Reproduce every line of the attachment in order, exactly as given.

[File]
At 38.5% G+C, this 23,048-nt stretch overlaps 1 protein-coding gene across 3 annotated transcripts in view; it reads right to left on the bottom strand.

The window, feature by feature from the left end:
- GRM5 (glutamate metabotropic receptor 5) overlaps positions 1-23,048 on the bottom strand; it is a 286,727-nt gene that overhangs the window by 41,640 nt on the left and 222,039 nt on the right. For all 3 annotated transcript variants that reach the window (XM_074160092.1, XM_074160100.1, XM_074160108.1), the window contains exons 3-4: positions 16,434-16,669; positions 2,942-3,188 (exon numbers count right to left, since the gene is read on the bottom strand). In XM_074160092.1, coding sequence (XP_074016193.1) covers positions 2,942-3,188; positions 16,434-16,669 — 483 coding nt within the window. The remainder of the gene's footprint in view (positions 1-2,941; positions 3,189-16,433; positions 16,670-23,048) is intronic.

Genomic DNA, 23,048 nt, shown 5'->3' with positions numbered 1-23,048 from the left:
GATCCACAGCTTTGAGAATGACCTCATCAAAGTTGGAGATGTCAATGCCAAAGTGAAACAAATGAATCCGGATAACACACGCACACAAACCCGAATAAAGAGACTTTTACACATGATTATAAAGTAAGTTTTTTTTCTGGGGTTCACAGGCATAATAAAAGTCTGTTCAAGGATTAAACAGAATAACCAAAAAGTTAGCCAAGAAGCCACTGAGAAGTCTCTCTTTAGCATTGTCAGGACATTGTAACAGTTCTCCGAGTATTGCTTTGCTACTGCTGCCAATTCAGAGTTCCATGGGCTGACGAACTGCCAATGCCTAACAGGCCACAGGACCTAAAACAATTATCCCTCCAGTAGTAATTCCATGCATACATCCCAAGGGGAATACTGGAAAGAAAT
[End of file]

At 38.5% G+C, this 23,048-nt stretch overlaps 1 protein-coding gene across 3 annotated transcripts in view; it reads right to left on the bottom strand.

The window, feature by feature from the left end:
- GRM5 (glutamate metabotropic receptor 5) overlaps positions 1-23,048 on the bottom strand; it is a 286,727-nt gene that overhangs the window by 41,640 nt on the left and 222,039 nt on the right. For all 3 annotated transcript variants that reach the window (XM_074160092.1, XM_074160100.1, XM_074160108.1), the window contains exons 3-4: positions 16,434-16,669; positions 2,942-3,188 (exon numbers count right to left, since the gene is read on the bottom strand). In XM_074160092.1, coding sequence (XP_074016193.1) covers positions 2,942-3,188; positions 16,434-16,669 — 483 coding nt within the window. The remainder of the gene's footprint in view (positions 1-2,941; positions 3,189-16,433; positions 16,670-23,048) is intronic.

Genomic DNA, 23,048 nt, shown 5'->3' with positions numbered 1-23,048 from the left:
GATCCACAGCTTTGAGAATGACCTCATCAAAGTTGGAGATGTCAATGCCAAAGTGAAACAAATGAATCCGGATAACACACGCACACAAACCCGAATAAAGAGACTTTTACACATGATTATAAAGTAAGTTTTTTTTCTGGGGTTCACAGGCATAATAAAAGTCTGTTCAAGGATTAAACAGAATAACCAAAAAGTTAGCCAAGAAGCCACTGAGAAGTCTCTCTTTAGCATTGTCAGGACATTGTAACAGTTCTCCGAGTATTGCTTTGCTACTGCTGCCAATTCAGAGTTCCATGGGCTGACGAACTGCCAATGCCTAACAGGCCACAGGACCTAAAACAATTATCCCTCCAGTAGTAATTCCATGCATACATCCCAAGGGGAATACTGGAAAGAAAT